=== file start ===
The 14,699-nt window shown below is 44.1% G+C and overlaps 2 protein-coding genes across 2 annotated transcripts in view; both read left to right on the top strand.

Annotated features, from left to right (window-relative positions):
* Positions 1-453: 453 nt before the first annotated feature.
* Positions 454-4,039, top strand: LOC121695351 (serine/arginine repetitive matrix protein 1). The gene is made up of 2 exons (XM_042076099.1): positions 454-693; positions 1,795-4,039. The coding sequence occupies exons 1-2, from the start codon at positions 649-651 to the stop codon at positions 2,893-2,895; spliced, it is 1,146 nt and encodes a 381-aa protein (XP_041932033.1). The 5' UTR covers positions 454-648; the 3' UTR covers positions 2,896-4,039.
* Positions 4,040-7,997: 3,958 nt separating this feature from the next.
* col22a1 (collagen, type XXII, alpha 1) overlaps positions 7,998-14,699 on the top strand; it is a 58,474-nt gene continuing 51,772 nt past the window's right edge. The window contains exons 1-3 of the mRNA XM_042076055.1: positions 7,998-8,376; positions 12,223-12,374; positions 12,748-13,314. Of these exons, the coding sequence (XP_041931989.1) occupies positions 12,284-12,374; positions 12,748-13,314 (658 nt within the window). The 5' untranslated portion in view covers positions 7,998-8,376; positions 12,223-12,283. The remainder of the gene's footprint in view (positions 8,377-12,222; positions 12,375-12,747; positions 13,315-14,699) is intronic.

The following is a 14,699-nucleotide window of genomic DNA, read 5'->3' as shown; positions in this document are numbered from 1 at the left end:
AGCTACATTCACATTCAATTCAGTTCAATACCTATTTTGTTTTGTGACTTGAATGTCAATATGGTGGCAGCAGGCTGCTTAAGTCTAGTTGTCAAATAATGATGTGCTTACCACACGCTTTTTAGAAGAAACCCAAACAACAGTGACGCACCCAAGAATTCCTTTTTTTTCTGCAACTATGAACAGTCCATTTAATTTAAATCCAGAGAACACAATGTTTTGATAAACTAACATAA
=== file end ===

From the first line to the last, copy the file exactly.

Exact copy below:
The 14,699-nt window shown below is 44.1% G+C and overlaps 2 protein-coding genes across 2 annotated transcripts in view; both read left to right on the top strand.

Annotated features, from left to right (window-relative positions):
* Positions 1-453: 453 nt before the first annotated feature.
* Positions 454-4,039, top strand: LOC121695351 (serine/arginine repetitive matrix protein 1). The gene is made up of 2 exons (XM_042076099.1): positions 454-693; positions 1,795-4,039. The coding sequence occupies exons 1-2, from the start codon at positions 649-651 to the stop codon at positions 2,893-2,895; spliced, it is 1,146 nt and encodes a 381-aa protein (XP_041932033.1). The 5' UTR covers positions 454-648; the 3' UTR covers positions 2,896-4,039.
* Positions 4,040-7,997: 3,958 nt separating this feature from the next.
* col22a1 (collagen, type XXII, alpha 1) overlaps positions 7,998-14,699 on the top strand; it is a 58,474-nt gene continuing 51,772 nt past the window's right edge. The window contains exons 1-3 of the mRNA XM_042076055.1: positions 7,998-8,376; positions 12,223-12,374; positions 12,748-13,314. Of these exons, the coding sequence (XP_041931989.1) occupies positions 12,284-12,374; positions 12,748-13,314 (658 nt within the window). The 5' untranslated portion in view covers positions 7,998-8,376; positions 12,223-12,283. The remainder of the gene's footprint in view (positions 8,377-12,222; positions 12,375-12,747; positions 13,315-14,699) is intronic.

The following is a 14,699-nucleotide window of genomic DNA, read 5'->3' as shown; positions in this document are numbered from 1 at the left end:
AGCTACATTCACATTCAATTCAGTTCAATACCTATTTTGTTTTGTGACTTGAATGTCAATATGGTGGCAGCAGGCTGCTTAAGTCTAGTTGTCAAATAATGATGTGCTTACCACACGCTTTTTAGAAGAAACCCAAACAACAGTGACGCACCCAAGAATTCCTTTTTTTTCTGCAACTATGAACAGTCCATTTAATTTAAATCCAGAGAACACAATGTTTTGATAAACTAACATAA